Final Report Summary - WATIO (Water on TiO2)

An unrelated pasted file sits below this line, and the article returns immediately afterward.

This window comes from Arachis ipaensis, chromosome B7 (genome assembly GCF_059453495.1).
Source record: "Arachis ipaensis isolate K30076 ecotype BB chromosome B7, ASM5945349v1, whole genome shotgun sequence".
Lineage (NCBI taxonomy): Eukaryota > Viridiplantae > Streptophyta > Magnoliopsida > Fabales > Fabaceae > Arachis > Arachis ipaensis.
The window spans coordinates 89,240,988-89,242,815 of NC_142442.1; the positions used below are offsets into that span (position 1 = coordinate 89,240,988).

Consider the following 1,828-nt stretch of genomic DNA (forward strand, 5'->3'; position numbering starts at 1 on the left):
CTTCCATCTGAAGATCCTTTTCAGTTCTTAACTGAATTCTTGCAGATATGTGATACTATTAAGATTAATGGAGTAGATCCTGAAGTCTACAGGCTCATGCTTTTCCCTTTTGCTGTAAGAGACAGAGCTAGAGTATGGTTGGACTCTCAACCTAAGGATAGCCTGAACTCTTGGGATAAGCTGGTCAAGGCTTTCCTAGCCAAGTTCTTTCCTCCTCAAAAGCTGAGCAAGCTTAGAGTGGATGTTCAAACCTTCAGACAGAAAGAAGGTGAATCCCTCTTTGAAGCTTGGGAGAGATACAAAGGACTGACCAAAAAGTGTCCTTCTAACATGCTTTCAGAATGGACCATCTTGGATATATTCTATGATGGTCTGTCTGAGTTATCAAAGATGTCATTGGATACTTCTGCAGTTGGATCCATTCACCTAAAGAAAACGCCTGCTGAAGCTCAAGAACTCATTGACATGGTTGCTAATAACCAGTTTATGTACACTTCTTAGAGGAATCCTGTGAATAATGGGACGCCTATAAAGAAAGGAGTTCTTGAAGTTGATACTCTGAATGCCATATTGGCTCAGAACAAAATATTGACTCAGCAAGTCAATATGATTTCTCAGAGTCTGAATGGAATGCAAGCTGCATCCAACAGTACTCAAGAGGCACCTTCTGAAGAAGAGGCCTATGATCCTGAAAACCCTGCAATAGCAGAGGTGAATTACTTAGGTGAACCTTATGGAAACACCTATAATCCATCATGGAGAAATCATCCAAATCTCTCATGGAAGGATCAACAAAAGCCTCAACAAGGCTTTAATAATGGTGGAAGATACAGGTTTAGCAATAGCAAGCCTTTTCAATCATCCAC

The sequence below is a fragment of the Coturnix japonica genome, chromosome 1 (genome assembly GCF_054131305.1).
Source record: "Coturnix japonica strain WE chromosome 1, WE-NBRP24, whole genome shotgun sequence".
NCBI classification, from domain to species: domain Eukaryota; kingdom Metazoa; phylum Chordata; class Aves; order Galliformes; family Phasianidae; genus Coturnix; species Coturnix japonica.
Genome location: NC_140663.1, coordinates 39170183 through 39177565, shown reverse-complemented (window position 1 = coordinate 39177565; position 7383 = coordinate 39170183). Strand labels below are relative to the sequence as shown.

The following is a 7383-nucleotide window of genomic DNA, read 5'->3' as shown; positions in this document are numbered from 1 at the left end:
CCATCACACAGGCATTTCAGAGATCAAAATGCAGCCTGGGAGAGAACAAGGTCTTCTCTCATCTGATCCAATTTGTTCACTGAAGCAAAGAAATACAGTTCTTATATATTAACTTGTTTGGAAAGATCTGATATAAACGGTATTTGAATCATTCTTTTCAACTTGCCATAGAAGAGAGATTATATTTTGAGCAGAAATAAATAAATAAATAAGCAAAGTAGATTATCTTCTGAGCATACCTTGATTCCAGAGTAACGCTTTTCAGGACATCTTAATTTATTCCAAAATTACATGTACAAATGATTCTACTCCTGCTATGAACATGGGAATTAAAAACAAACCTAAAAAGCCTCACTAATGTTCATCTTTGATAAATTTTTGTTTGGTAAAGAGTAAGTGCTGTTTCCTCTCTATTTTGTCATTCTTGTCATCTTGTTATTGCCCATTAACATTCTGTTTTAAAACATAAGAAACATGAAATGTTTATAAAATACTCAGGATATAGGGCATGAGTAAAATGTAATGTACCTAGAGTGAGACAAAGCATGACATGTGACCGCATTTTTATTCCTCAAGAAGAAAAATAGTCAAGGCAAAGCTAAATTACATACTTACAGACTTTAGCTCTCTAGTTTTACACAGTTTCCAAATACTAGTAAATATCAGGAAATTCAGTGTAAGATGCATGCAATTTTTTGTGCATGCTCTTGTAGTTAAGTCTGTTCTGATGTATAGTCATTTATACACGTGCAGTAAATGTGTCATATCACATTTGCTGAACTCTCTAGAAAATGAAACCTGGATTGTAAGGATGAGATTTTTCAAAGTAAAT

Fossil fuels are present in limited amounts on earth and produce green house gases by their combustion. A very promising, environmentally-friendly alternative energy source is hydrogen. Hydrogen can be produced photocatalytically from water on a titanium dioxide (TiO2) electrode. Since the discovery of the hydrogen production under the influence of light, much research has been performed to make the process more efficient. As this optimization is mostly performed through a trial-and-error approach, fundamental knowledge of the process has been lacking up to now. The aim of the research performed with the Marie Curie Career Integration Grant was to obtain fundamental knowledge of the process by looking at specifically the molecules at the interface, before, during and after their dissociation. We proposed to study how water is bound to the catalyst, what the relation between structure and reactivity is, and what the dynamics of the photodissociation reaction are. We used the surface sensitive technique sum-frequency generation (SFG) to obtain information about the molecules at the water-TiO2 interface. In the first year of the project we learned how to make clean TiO2 interfaces, characterized them, and did some first SFG studies on the samples.